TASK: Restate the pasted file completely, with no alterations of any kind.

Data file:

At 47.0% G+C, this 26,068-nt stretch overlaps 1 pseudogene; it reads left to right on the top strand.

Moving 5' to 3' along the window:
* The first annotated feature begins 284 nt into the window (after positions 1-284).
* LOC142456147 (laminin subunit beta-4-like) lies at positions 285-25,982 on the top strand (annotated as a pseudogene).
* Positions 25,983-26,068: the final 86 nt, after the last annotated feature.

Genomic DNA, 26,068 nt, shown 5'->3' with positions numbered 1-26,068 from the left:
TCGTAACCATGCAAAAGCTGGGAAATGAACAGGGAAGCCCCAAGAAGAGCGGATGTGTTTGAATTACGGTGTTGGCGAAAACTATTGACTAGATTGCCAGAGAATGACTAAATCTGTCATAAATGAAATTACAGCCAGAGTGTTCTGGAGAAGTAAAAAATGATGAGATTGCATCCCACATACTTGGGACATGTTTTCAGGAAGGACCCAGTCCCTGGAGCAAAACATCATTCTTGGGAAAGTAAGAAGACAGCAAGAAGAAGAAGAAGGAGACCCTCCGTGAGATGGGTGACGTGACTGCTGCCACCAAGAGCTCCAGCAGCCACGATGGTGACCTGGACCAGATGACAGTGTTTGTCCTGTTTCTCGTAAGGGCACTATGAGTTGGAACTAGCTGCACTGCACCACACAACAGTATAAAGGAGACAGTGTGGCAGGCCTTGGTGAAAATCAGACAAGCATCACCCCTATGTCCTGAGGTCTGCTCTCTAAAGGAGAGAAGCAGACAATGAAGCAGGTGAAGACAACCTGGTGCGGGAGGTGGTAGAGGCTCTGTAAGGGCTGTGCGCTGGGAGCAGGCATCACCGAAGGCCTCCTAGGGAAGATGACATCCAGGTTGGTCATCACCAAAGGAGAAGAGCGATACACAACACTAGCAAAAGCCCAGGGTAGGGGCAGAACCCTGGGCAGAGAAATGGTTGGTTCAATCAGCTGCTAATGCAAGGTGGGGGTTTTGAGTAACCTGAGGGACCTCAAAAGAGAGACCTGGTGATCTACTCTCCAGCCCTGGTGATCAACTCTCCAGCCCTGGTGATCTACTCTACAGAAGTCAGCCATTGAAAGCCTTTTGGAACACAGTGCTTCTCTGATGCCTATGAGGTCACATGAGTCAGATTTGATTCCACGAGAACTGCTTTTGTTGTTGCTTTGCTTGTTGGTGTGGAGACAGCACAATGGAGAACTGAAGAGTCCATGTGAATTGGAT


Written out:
At 47.0% G+C, this 26,068-nt stretch overlaps 1 pseudogene; it reads left to right on the top strand.

Moving 5' to 3' along the window:
* The first annotated feature begins 284 nt into the window (after positions 1-284).
* LOC142456147 (laminin subunit beta-4-like) lies at positions 285-25,982 on the top strand (annotated as a pseudogene).
* Positions 25,983-26,068: the final 86 nt, after the last annotated feature.

Genomic DNA, 26,068 nt, shown 5'->3' with positions numbered 1-26,068 from the left:
TCGTAACCATGCAAAAGCTGGGAAATGAACAGGGAAGCCCCAAGAAGAGCGGATGTGTTTGAATTACGGTGTTGGCGAAAACTATTGACTAGATTGCCAGAGAATGACTAAATCTGTCATAAATGAAATTACAGCCAGAGTGTTCTGGAGAAGTAAAAAATGATGAGATTGCATCCCACATACTTGGGACATGTTTTCAGGAAGGACCCAGTCCCTGGAGCAAAACATCATTCTTGGGAAAGTAAGAAGACAGCAAGAAGAAGAAGAAGGAGACCCTCCGTGAGATGGGTGACGTGACTGCTGCCACCAAGAGCTCCAGCAGCCACGATGGTGACCTGGACCAGATGACAGTGTTTGTCCTGTTTCTCGTAAGGGCACTATGAGTTGGAACTAGCTGCACTGCACCACACAACAGTATAAAGGAGACAGTGTGGCAGGCCTTGGTGAAAATCAGACAAGCATCACCCCTATGTCCTGAGGTCTGCTCTCTAAAGGAGAGAAGCAGACAATGAAGCAGGTGAAGACAACCTGGTGCGGGAGGTGGTAGAGGCTCTGTAAGGGCTGTGCGCTGGGAGCAGGCATCACCGAAGGCCTCCTAGGGAAGATGACATCCAGGTTGGTCATCACCAAAGGAGAAGAGCGATACACAACACTAGCAAAAGCCCAGGGTAGGGGCAGAACCCTGGGCAGAGAAATGGTTGGTTCAATCAGCTGCTAATGCAAGGTGGGGGTTTTGAGTAACCTGAGGGACCTCAAAAGAGAGACCTGGTGATCTACTCTCCAGCCCTGGTGATCAACTCTCCAGCCCTGGTGATCTACTCTACAGAAGTCAGCCATTGAAAGCCTTTTGGAACACAGTGCTTCTCTGATGCCTATGAGGTCACATGAGTCAGATTTGATTCCACGAGAACTGCTTTTGTTGTTGCTTTGCTTGTTGGTGTGGAGACAGCACAATGGAGAACTGAAGAGTCCATGTGAATTGGAT